• Also part of the governing agreement, and hearkening back to previous budgets, this one makes commitments related to national pharmacare. Specifically, Budget 2022 commits to tabling legislation and working to have it passed by the end of 2023. It will then task the Canadian Drug Agency to develop a national formulary of essential medicines and bulk purchasing plan.
  • There is further funding to help those living with mental health and substance abuse challenges, brain health, and in keeping with this government’s stance on gender equity issues, Budget 2022 includes commitments to a fund that will help make menstrual products and tax credits for surrogacy and fertility treatments available to those who need it.
  • Budget 2022 also contains a sizeable commitment to increase the Canada Health Transfer by nearly five per cent from the previous fiscal year to a total of over $45 billion in support. The increase however does come with the strings attached: expenditures must be dedicated delivering better health care outcomes. To that effect, the budget includes measures to shore up the health data that underpins Canada’s health care system. Expect ongoing tensions between FPT governments as the details of national pharmacare and federal health transfer increases are hammered out in the coming months.

Reinforcing Canada’s Defence Capabilities and Priorities

  • Since Putin has invaded Ukraine, our NATO allies have put pressure on Canada to increase its defence spending to meet the 2 per cent of GDP commitment all have verbally committed to and supported. In response, Budget 2022 proposes $6.1 billion over five years, beginning this year, to meet current defence priorities such as: continental defences, commitments to our allies, and for investments in equipment and technology to immediately increase the capabilities of the Canadian Armed Forces.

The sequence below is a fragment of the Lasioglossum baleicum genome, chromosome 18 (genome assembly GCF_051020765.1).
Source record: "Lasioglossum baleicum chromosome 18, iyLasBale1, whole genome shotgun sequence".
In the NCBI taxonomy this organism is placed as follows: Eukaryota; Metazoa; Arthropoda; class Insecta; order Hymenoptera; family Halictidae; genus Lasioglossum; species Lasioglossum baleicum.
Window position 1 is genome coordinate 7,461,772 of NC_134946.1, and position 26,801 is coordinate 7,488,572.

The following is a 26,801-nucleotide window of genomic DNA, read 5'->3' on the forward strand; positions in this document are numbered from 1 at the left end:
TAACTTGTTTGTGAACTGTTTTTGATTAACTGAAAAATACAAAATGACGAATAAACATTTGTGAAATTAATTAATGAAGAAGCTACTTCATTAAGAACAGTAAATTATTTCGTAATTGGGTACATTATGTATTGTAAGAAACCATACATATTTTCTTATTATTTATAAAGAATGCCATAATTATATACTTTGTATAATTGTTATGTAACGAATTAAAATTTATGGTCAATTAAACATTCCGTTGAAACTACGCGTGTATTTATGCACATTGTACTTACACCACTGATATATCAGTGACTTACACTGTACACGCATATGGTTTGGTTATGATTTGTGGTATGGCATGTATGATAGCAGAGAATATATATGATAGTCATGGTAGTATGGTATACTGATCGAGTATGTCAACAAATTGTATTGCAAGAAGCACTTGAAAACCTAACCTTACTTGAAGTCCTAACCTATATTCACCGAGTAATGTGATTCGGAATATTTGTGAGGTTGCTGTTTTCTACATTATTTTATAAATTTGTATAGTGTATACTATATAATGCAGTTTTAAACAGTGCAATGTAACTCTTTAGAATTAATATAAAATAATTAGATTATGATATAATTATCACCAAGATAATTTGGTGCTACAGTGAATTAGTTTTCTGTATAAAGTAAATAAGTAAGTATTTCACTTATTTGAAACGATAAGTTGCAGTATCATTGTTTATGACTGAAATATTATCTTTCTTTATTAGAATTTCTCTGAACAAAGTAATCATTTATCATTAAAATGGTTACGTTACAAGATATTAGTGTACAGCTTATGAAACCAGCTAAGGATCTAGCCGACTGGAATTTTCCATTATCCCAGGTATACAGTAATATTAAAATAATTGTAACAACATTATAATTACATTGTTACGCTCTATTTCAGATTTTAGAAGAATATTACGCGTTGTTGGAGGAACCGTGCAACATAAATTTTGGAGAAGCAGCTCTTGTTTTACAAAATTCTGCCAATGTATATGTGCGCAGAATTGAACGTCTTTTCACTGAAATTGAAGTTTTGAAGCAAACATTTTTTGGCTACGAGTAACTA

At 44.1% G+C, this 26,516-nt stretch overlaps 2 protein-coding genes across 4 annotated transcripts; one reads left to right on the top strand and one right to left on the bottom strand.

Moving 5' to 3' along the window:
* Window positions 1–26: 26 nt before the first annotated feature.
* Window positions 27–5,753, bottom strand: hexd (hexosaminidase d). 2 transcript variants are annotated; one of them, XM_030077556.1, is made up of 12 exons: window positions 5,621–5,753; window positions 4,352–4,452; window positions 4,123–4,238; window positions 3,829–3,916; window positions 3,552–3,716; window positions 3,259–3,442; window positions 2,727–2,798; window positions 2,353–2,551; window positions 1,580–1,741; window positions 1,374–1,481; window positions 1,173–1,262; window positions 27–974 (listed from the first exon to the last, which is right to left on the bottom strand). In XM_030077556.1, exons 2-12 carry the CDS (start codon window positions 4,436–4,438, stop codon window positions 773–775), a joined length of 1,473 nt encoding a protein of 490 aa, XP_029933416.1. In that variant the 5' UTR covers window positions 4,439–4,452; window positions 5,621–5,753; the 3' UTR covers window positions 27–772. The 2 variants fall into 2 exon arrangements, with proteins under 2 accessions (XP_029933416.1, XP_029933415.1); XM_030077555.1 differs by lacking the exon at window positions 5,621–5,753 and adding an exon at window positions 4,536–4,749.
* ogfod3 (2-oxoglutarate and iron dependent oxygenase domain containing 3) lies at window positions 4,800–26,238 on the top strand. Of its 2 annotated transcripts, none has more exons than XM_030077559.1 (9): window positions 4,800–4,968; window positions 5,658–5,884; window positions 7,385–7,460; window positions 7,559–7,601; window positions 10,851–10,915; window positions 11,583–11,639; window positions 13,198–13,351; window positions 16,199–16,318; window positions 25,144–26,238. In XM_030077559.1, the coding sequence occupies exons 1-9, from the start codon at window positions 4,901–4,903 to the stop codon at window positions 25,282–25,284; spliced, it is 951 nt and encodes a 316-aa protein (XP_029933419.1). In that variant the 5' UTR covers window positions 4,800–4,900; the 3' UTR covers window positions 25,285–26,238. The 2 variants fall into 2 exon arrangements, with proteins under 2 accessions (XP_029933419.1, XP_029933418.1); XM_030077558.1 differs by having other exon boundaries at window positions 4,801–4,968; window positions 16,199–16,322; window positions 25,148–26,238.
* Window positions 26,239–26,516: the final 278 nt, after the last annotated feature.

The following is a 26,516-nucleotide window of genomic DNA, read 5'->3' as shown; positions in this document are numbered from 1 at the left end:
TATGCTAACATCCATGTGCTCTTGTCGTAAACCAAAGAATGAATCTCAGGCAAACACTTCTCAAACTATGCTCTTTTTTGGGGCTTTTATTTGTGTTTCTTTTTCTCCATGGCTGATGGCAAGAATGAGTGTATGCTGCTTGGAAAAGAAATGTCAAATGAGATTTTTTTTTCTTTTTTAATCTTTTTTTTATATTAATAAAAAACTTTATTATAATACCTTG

• Furthermore, Budget 2022 proposes to provide an additional $500 million this year to provide military aid to Ukraine and almost $1 billion to the Communications Security Establishment over the next five years to address evolving cyber threats. The $8 billion in new defence spending will see Canada fall short of the 2 per cent NATO commitment, reaching only 1.5 per cent.
  • Budget 2022 acknowledges that to increase spending substantially, the government must first determine where funding is needed, and for what. To that end, the government has committed to completing a defence policy review in efforts to update its existing defence policy, Strong, Secure, Engaged, in support of its broader international priorities and the changed global environment.

Investing in the Green Economy

  • Investing in the transition to a green economy was one of the three central pillars in this year’s budget. Late last month, the Liberals released their Emissions Reductions Plan (ERP), which allocated $9 billion in new funding to help Canada meet its Paris Accord targets by 2030 and net-zero commitments by 2050.